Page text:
If your property has specialised equipment, then you can appeal to a niche market. You might have the only high-quality automation facility for 20 square kilometres, making your property perfect for a tenant requiring such specialised equipment.
Businesses seeking industrial real estate have a range of needs and some are more specific than others. If you’ve researched the market properly, you’ll know whether or not your chosen commercial property will whet their appetite.
6. Property and site coverage
On your hunt for the perfect industrial property investment, you’ll discover tenants will pay particular favour to:
- Proximity to major transport links and arterial roads.
- Suitable ratio of warehouse to hardstand. Also known as site coverage, industrial real estate typically has a greater land component dedicated to hardstand and yard space, and less dedicated to buildings. This will typically suit such common tenants as steel manufacturers, who have a large amount of material and stock to be stored outdoors.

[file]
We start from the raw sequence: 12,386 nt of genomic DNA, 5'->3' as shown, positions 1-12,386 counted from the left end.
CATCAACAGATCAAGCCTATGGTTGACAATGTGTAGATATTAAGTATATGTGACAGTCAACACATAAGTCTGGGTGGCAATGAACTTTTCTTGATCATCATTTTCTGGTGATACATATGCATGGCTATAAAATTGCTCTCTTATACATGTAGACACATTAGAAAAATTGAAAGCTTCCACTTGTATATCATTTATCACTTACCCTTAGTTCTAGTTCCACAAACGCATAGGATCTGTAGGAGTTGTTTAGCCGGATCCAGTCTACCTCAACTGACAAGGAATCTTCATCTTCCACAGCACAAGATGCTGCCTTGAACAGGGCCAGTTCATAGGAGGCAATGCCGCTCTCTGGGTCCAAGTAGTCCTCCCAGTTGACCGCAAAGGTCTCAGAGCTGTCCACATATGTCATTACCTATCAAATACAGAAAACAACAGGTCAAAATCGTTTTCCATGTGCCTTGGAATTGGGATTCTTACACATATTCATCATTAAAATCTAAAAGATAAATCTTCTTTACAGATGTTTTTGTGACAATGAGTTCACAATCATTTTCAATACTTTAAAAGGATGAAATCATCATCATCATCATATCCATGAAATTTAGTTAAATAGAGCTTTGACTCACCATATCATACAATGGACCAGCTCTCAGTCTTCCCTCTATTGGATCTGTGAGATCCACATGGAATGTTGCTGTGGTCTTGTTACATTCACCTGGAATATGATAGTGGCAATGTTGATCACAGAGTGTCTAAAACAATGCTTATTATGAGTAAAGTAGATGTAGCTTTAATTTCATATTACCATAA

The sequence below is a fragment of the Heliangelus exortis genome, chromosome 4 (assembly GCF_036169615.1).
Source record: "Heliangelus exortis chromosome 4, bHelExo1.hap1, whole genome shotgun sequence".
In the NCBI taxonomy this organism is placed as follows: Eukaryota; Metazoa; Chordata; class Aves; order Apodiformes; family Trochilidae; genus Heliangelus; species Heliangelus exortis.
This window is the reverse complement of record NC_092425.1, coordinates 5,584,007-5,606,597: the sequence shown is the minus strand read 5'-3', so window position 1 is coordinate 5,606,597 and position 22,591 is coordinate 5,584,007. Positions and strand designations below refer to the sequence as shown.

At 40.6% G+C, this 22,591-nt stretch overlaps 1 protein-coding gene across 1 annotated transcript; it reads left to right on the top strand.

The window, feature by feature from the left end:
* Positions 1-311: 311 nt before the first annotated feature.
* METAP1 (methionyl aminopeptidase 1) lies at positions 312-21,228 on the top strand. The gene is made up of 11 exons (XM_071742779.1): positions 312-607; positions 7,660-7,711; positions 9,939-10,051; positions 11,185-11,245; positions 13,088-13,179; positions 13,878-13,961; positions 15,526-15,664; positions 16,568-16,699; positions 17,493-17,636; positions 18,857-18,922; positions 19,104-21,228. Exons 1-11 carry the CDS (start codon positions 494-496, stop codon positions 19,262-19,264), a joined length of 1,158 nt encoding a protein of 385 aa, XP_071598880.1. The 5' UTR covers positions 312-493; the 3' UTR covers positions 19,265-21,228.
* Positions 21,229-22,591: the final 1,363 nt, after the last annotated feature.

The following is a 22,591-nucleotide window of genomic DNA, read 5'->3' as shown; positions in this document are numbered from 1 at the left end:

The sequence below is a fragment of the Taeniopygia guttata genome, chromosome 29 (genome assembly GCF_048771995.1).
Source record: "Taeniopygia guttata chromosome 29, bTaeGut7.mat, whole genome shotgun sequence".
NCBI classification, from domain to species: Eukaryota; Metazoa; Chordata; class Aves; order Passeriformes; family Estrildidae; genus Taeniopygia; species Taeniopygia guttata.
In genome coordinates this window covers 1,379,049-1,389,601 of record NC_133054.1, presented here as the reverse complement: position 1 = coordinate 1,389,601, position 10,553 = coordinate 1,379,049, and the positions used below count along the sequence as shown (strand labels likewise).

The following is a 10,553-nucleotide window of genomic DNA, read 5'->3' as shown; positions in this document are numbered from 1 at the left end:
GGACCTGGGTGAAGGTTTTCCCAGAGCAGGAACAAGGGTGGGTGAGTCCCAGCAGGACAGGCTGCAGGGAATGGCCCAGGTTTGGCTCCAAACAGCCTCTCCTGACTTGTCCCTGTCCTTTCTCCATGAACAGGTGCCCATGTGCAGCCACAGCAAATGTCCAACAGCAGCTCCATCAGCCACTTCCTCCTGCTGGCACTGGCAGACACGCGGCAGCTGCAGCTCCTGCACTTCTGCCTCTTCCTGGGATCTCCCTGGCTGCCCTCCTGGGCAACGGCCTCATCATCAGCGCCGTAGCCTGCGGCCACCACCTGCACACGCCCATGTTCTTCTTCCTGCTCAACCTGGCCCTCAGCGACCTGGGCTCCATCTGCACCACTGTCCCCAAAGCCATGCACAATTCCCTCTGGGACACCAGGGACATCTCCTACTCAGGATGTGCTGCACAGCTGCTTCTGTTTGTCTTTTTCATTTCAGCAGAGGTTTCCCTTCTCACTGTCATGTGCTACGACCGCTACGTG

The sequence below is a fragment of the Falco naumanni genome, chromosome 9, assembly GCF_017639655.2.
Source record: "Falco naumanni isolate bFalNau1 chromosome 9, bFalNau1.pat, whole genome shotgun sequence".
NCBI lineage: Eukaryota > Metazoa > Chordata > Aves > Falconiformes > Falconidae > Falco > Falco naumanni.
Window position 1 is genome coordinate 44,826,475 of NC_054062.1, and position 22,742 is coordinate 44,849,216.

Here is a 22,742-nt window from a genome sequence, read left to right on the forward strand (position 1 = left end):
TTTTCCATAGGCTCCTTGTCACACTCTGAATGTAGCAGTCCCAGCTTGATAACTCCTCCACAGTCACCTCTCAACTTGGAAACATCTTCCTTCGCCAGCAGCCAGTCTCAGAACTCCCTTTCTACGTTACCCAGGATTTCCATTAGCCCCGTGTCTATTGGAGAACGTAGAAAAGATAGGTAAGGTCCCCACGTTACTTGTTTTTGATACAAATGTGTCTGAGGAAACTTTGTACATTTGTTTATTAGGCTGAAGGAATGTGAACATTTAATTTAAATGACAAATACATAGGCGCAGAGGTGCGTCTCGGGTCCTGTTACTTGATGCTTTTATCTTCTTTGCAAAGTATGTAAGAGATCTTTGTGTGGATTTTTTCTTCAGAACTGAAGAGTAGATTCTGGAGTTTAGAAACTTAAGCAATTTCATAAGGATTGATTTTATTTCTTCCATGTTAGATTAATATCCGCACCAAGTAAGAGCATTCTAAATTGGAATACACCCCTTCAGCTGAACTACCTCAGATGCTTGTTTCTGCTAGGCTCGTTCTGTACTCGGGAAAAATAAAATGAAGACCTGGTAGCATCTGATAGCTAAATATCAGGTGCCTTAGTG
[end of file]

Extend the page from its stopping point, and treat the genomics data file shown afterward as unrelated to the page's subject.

- Accessibility for trucks and large vehicles.
- Large and wide roads to accommodate heavy vehicles.
- Significant roof and gantry height.
Keep tenants happy by ensuring your property design is in line with their requirements. We can’t emphasise this enough: Your tenants’ needs come first.
This one goes back to location. Your chosen precinct might be evolving for one reason or another. It might be an old Large Format Retail (LFR) district that is becoming populated with industrial assets. Retail assets have large parking lots and warehouse-style buildings. Many are even saying the future of LFR could be industrial.
Or maybe the precinct is going the other way, moving away from industrial and toward LFR. That might not be a bad thing if you hold an industrial property in this area. In several years’ time, you could hold one of the last industrial assets in your precinct and name your price to a prospective LFR landlord.
Industrial property success depends on research
There are many factors to consider when investing in industrial real estate. You need to understand what to look for to give your investment the best chance of success. Don’t turn the benefits of industrial property investment into burdens by conducting lazy research.
Or why not invest with industrial real estate professionals? Get in touch with us to find out about our exclusive investments in industrial real estate.